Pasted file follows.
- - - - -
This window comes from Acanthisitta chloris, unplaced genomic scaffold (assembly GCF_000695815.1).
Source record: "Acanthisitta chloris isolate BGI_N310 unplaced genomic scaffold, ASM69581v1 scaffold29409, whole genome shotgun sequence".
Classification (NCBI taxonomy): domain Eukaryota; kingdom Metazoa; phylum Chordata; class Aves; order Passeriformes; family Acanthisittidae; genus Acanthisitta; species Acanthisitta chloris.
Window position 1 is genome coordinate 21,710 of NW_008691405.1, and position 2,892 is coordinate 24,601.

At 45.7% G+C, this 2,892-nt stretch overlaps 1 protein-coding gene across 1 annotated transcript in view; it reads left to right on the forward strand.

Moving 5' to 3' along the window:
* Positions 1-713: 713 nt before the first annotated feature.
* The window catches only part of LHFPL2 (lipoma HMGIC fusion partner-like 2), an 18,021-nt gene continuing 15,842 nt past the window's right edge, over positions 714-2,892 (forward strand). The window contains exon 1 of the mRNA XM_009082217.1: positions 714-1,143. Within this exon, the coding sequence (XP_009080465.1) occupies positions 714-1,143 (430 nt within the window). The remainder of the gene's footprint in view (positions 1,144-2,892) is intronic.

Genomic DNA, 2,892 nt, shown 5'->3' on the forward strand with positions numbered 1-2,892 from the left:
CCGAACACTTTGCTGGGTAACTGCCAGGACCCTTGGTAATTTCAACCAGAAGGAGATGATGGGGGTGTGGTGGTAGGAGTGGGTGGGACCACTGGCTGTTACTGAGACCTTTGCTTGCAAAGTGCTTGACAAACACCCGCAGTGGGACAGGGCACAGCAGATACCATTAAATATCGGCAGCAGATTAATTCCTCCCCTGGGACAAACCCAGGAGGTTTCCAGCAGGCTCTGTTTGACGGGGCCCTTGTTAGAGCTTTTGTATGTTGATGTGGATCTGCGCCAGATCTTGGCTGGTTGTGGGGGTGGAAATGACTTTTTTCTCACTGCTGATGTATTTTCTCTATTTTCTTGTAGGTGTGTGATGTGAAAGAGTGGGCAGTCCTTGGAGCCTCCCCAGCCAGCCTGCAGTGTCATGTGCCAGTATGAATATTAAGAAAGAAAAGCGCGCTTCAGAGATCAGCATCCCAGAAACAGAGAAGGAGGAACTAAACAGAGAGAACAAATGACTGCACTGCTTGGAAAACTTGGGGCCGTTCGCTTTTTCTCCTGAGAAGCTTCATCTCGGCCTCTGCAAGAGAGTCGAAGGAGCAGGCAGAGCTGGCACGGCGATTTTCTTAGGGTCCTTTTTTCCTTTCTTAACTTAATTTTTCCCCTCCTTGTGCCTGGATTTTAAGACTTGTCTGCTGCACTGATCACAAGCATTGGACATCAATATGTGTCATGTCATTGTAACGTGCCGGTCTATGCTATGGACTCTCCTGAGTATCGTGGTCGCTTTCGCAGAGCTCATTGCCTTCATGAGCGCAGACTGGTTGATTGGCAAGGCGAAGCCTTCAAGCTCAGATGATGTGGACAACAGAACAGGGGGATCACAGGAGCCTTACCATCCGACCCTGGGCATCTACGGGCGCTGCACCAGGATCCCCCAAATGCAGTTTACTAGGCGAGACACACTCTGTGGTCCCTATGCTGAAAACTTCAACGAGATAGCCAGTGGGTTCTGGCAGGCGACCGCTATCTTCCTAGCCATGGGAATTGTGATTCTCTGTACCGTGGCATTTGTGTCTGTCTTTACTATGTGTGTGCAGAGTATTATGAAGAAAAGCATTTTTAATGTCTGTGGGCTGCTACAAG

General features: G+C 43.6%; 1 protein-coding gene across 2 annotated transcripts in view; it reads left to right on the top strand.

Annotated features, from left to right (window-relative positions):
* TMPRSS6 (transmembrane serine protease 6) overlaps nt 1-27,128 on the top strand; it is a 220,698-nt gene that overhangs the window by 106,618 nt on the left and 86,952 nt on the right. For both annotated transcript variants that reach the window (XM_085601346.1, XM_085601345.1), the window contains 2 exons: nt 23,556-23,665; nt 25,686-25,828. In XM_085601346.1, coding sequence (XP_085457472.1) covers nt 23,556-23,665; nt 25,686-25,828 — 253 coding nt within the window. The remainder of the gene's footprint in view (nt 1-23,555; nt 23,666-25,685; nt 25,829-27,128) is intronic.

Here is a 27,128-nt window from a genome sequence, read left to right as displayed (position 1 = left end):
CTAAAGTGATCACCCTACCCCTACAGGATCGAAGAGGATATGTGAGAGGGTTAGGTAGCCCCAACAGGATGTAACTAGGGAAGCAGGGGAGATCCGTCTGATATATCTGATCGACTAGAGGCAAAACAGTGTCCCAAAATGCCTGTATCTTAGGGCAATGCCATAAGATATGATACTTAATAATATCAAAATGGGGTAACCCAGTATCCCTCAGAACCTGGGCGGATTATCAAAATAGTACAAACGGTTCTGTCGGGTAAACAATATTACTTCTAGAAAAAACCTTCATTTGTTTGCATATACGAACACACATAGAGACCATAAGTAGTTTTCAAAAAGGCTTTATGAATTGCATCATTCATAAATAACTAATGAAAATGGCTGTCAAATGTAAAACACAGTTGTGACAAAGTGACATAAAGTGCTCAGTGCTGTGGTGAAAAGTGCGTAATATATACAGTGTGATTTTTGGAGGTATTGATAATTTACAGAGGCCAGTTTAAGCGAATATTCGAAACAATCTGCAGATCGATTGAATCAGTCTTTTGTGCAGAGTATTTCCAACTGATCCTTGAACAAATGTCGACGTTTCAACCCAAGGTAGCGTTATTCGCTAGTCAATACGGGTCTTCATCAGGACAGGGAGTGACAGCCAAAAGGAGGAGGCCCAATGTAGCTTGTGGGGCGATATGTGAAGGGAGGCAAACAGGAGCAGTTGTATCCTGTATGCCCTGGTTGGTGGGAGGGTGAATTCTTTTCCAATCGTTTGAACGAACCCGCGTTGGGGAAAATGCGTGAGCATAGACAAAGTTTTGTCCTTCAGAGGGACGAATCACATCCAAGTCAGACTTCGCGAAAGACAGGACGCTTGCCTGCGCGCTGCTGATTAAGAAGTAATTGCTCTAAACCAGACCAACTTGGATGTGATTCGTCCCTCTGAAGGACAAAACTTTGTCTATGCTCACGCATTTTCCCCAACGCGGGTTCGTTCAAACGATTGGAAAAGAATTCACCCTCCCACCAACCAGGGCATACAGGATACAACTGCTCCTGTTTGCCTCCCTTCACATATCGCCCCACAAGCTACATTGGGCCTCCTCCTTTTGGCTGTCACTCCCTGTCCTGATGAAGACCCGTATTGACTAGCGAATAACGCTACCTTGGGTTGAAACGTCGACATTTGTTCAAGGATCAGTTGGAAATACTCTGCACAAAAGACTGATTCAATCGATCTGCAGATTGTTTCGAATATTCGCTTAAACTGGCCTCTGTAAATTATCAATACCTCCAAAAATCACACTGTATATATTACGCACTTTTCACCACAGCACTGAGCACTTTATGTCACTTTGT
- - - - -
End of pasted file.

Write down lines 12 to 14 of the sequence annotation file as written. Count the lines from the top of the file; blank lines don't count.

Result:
Annotated features, from left to right (window-relative positions):
* TMPRSS6 (transmembrane serine protease 6) overlaps nt 1-27,128 on the top strand; it is a 220,698-nt gene that overhangs the window by 106,618 nt on the left and 86,952 nt on the right. For both annotated transcript variants that reach the window (XM_085601346.1, XM_085601345.1), the window contains 2 exons: nt 23,556-23,665; nt 25,686-25,828. In XM_085601346.1, coding sequence (XP_085457472.1) covers nt 23,556-23,665; nt 25,686-25,828 — 253 coding nt within the window. The remainder of the gene's footprint in view (nt 1-23,555; nt 23,666-25,685; nt 25,829-27,128) is intronic.

Here is a 27,128-nt window from a genome sequence, read left to right as displayed (position 1 = left end):